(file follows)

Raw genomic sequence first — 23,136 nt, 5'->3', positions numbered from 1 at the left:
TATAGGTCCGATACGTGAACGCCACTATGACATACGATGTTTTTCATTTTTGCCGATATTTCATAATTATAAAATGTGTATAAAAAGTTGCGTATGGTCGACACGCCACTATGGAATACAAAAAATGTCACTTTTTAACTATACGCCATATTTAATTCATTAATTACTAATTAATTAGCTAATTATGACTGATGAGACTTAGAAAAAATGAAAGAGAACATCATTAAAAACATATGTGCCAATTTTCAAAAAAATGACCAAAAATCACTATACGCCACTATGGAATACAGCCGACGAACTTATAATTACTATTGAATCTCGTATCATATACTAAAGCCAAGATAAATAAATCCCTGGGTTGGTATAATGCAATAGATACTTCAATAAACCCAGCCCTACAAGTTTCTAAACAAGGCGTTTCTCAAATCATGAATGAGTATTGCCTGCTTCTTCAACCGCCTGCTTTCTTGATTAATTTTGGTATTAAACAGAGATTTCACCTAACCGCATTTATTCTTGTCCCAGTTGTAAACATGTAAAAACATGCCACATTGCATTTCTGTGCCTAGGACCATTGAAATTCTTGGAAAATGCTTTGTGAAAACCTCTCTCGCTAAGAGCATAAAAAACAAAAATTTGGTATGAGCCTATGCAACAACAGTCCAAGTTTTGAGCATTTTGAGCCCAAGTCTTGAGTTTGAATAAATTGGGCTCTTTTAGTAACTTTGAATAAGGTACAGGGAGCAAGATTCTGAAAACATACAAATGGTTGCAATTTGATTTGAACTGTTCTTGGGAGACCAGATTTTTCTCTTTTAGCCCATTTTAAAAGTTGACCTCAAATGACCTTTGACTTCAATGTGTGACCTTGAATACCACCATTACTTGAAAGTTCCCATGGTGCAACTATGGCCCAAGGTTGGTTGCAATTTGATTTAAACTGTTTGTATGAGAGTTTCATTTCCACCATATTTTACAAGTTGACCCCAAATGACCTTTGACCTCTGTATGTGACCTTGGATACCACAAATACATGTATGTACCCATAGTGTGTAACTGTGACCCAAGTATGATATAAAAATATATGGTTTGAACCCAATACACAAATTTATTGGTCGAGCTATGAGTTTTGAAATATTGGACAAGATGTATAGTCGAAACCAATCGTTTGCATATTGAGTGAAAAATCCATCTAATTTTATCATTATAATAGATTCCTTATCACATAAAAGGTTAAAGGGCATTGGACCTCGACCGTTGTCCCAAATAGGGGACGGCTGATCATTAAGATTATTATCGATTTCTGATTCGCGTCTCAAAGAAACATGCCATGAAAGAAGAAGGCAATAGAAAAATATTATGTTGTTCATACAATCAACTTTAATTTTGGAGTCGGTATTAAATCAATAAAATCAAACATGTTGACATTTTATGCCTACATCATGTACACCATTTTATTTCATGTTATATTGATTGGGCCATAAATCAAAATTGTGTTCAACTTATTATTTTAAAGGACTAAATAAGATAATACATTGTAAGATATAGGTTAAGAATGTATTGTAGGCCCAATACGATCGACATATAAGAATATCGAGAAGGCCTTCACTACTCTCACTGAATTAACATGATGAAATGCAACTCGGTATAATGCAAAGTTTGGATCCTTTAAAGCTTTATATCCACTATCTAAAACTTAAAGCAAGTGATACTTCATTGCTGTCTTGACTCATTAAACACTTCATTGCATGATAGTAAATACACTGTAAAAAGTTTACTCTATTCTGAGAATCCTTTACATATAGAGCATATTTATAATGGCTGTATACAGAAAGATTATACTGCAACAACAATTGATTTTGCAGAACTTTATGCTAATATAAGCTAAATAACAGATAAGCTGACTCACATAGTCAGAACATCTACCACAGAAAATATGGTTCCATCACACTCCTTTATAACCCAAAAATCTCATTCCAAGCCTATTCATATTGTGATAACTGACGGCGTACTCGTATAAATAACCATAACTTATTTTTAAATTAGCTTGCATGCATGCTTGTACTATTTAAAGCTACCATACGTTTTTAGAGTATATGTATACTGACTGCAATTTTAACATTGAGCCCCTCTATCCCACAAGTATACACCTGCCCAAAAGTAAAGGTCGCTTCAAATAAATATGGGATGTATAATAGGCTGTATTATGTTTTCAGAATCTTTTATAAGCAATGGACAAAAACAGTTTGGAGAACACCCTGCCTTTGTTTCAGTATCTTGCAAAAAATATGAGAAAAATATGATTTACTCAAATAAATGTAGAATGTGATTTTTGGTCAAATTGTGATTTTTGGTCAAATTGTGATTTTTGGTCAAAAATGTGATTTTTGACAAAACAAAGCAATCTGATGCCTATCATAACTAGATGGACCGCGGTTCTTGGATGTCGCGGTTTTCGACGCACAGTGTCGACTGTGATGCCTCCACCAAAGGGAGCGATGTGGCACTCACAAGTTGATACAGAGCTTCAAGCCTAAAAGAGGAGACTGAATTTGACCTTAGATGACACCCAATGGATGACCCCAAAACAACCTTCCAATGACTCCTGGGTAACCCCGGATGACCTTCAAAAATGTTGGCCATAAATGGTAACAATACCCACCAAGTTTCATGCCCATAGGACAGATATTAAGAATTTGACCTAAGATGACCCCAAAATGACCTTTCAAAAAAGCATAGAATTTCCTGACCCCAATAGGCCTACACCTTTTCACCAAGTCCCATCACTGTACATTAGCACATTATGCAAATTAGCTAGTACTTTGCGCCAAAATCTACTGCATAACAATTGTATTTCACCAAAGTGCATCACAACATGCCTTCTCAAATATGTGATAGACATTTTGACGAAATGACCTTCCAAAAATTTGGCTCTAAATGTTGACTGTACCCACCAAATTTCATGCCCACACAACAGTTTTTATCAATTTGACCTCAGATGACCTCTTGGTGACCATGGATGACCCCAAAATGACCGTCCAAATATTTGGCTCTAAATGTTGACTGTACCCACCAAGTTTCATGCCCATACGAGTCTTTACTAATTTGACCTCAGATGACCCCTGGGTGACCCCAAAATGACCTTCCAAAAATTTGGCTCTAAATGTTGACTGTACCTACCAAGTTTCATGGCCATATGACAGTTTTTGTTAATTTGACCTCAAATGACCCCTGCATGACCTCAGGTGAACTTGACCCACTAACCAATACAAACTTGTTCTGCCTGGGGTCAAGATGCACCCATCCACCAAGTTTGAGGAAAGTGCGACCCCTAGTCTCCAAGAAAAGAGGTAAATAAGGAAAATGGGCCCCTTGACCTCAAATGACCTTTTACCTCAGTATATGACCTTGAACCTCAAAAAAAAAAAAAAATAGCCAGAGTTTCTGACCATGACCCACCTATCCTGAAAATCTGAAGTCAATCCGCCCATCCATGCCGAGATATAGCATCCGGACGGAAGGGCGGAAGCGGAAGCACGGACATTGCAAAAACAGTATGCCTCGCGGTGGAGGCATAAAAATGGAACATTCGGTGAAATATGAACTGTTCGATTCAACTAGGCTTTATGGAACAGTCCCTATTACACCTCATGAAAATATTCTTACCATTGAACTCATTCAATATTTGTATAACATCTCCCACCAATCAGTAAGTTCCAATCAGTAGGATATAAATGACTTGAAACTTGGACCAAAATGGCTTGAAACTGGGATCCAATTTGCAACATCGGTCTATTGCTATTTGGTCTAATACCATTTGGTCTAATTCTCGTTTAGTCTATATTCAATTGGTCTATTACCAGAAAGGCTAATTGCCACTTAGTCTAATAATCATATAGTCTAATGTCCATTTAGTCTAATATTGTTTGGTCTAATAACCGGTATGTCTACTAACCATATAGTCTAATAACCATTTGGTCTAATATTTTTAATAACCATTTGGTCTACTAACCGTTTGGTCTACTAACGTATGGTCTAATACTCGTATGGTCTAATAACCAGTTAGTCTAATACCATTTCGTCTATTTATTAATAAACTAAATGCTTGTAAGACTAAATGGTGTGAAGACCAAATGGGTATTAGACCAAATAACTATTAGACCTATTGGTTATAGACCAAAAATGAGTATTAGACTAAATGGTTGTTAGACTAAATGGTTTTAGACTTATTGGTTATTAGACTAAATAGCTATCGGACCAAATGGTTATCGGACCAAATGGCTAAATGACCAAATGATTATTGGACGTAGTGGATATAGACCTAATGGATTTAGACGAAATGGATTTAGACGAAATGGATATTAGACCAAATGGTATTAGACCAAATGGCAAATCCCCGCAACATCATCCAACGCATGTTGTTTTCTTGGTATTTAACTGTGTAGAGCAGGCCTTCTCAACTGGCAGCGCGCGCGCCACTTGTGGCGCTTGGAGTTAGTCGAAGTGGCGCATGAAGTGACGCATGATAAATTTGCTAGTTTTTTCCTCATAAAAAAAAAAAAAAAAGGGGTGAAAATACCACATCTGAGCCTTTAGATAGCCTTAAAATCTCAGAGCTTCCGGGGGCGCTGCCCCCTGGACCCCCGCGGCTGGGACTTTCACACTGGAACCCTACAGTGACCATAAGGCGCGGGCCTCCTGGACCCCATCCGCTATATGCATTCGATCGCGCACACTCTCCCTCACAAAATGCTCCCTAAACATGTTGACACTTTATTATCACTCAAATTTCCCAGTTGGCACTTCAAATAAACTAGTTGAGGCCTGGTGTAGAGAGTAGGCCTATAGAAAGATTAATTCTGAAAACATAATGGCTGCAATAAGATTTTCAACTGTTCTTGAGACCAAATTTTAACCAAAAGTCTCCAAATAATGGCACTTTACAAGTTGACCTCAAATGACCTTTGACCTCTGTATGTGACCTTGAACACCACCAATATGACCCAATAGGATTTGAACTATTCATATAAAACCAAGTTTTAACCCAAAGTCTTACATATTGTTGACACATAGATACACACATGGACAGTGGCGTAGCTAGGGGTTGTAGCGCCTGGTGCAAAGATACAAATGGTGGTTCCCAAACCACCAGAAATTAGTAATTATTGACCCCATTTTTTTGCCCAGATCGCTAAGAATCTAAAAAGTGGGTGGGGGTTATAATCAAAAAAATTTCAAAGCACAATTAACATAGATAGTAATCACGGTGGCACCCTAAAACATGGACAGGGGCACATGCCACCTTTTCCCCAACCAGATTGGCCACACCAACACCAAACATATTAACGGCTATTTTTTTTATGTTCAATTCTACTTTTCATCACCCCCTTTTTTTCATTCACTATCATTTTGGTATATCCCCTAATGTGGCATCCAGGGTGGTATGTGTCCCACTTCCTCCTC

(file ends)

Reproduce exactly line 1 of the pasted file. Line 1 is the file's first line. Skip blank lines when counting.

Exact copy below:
Raw genomic sequence first — 23,136 nt, 5'->3', positions numbered from 1 at the left: